• Oncogenes and Tumor-Suppressor Genes—Similar to the mastectomy setting, there is a paucity of data addressing the impact of HER2/neu or p53 expression on the risk of local failure. Haffty et al reported a case-control study in which 56% of patients with IBTR had overexpression of HER2/neu in the original tumor, compared with only 18% of matched control patients without IBTR. However, Pierce et al reported a series of 107 patients with known c-erbB-2 expression treated with either breast-conserving surgery and radiation or mastectomy. The risk of IBTR was 8% with overexpression, compared to 24% with no overexpression. Silvestrini et al found p53 overexpression was associated with a higher risk of IBTR following breast-conserving surgery alone but not following breast-conserving surgery with radiation.
• Estrogen-Receptor Status—Estrogen-receptor–negative tumors have not had a higher risk of IBTR following breast-conserving surgery and radiation in most series.[7,13,57,62,66]
• Adjuvant Systemic Therapy—The risk of IBTR has been reported to decrease with the use of adjuvant chemotherapy in subgroups of patients with node-positive disease[2,8,54,59] or focally positive margins following breast-conserving surgery and radiation. Adjuvant tamoxifen(Drug information on tamoxifen) has also been associated with a significant decrease in the rate of IBTR following conservative surgery and radiation.[5,12,55,98-101]
Cowen et al[13,65] reported that adjuvant hormone use increased local recurrence-free survival with positive margins but not with negative margins up to 10 years following breast-conserving surgery and radiation without chemotherapy. Freedman et al, using a cumulative incidence methodology, also showed no significant decrease in IBTR at 5 or 10 years with adjuvant systemic therapy in patients with negative margins. However, in patients with positive margins, adjuvant systemic therapy was associated with a lower rate of IBTR at 5 years (compared with no adjuvant systemic therapy) but no significant decrease in the ultimate 10-year cumulative incidence of IBTR.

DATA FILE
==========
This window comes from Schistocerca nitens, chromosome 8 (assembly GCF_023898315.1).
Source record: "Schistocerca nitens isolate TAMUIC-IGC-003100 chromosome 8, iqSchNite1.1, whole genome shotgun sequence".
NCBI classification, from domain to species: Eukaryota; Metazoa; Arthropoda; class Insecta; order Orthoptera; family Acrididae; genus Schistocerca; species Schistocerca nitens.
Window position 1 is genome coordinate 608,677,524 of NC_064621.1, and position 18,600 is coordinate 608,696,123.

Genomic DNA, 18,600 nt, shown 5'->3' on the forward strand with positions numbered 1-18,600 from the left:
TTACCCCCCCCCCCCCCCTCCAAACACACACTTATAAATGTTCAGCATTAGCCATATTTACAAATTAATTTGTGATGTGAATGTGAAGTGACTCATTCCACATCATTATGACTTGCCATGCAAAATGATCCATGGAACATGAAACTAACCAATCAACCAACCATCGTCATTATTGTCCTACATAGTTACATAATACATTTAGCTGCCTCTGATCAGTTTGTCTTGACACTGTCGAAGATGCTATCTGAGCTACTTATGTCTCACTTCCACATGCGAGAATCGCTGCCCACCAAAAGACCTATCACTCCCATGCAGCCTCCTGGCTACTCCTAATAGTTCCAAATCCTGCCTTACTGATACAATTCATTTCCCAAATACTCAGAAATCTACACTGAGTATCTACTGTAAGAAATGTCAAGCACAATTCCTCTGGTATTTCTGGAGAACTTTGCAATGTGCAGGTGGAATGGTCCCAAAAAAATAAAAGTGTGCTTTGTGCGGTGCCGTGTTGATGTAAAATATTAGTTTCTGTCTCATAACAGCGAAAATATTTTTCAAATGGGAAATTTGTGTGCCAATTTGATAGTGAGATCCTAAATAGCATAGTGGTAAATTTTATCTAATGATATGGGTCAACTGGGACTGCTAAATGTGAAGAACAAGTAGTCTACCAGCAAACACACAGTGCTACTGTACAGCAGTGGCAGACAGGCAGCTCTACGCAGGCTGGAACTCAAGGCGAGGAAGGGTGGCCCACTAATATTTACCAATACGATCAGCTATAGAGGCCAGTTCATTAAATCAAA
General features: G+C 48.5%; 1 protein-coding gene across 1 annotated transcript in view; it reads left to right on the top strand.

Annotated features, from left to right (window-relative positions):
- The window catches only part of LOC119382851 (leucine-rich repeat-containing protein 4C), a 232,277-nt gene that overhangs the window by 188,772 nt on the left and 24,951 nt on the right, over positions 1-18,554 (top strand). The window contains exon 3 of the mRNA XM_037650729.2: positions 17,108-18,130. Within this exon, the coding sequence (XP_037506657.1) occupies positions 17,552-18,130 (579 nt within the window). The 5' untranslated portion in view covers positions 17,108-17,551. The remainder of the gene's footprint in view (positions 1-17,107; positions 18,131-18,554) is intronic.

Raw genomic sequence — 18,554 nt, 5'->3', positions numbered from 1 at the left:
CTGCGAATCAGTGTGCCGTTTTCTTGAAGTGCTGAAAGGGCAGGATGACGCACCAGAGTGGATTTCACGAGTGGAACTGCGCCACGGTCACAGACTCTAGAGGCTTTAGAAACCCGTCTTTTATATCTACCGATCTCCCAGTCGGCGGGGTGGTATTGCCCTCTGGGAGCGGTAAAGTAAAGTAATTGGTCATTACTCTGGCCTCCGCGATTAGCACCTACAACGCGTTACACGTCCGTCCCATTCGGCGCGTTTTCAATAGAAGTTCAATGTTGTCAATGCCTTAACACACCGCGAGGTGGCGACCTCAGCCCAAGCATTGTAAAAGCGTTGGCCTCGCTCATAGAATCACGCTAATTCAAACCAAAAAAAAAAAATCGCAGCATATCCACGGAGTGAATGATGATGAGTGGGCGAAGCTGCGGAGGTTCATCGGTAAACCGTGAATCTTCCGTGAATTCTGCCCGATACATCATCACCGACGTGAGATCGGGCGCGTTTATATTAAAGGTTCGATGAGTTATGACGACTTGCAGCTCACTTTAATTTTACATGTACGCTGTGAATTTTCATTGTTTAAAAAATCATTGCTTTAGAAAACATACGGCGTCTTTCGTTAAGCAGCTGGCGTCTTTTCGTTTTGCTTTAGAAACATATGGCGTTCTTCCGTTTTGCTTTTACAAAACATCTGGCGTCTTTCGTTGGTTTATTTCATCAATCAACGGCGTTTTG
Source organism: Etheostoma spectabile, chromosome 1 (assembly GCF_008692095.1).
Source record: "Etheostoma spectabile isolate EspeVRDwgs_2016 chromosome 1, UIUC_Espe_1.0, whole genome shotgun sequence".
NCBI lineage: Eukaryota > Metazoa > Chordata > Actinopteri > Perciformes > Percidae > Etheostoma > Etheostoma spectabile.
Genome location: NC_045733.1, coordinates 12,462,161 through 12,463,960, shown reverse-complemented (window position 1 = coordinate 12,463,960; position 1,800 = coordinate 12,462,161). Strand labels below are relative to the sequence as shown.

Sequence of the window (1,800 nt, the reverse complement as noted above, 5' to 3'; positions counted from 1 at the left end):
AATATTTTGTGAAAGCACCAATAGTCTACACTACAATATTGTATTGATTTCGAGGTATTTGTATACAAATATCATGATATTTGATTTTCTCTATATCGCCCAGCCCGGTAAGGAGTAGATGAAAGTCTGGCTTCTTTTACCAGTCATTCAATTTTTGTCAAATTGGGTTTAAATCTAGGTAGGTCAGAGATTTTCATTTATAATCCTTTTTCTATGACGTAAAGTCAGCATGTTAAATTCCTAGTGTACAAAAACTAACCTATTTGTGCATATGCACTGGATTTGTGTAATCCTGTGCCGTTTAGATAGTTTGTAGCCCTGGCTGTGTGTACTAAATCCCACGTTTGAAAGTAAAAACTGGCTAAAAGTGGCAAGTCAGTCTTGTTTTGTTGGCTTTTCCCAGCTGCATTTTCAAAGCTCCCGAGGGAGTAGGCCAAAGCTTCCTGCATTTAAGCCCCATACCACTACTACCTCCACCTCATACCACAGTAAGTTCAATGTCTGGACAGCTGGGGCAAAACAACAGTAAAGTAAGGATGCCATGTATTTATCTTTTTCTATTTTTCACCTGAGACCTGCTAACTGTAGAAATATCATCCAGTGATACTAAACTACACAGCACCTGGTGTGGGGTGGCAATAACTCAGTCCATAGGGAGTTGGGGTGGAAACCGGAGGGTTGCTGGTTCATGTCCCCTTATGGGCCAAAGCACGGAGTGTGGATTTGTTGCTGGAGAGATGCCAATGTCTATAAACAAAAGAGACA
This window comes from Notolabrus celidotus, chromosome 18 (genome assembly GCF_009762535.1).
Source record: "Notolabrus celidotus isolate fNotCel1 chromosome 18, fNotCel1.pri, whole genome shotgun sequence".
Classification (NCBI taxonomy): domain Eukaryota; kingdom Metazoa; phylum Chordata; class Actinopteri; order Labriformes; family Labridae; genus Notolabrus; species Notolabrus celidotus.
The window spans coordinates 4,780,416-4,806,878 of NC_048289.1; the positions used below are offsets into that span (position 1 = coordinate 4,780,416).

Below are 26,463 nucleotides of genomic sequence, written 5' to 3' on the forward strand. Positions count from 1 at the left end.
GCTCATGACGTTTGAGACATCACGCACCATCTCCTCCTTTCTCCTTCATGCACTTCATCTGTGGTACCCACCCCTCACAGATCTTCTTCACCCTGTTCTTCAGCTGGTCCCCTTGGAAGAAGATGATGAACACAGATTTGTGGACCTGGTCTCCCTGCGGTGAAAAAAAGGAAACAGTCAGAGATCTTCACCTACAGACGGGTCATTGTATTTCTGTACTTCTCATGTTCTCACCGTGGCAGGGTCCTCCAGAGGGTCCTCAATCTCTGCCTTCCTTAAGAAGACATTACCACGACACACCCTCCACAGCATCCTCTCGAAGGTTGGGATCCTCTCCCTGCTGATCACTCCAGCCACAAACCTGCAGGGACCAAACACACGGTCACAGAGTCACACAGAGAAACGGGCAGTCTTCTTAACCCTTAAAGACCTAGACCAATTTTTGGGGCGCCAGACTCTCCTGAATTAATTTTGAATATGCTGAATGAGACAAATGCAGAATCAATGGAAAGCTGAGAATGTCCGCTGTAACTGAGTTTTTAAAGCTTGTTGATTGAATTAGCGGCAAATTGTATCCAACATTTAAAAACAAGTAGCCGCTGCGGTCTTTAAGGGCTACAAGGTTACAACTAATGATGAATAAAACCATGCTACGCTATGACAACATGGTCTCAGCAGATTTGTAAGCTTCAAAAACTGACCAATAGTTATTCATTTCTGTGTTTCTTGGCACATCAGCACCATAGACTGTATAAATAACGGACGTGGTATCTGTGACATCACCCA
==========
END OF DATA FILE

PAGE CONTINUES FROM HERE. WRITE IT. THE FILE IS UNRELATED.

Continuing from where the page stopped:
Differences between the clinical and histopathologic risk factors associated with local recurrence following breast-conserving surgery and radiation or mastectomy are shown in Table 2. Significant factors contributing to an increased risk of local recurrence following either treatment are tumor size ³ 5 cm, close or positive margins, young age £ 35 to 40 years, and lymphovascular invasion.
Factors that increase the risk of chest wall recurrence but not IBTR include 4 or more positive axillary nodes, ER negativity, and p53 positivity. The few studies addressing high histologic grade suggest that there is an increased risk of chest wall recurrence but a variable association with IBTR. Extracapsular extension, particularly in those with 1 to 3 positive nodes, may also have an impact on chest wall recurrence but not on IBTR.
In contrast, gross multicentric disease or extensive intraductal component positivity increases the risk of IBTR but not chest wall recurrence. Patients with hereditary breast cancer are not at increased risk of developing IBTR within 5 years, but there are no data regarding its prognostic value for chest wall failure. Tumor size < 5 cm, adjuvant systemic chemotherapy, and HER2/neu overexpression are associated with a low risk of local recurrence after either treatment.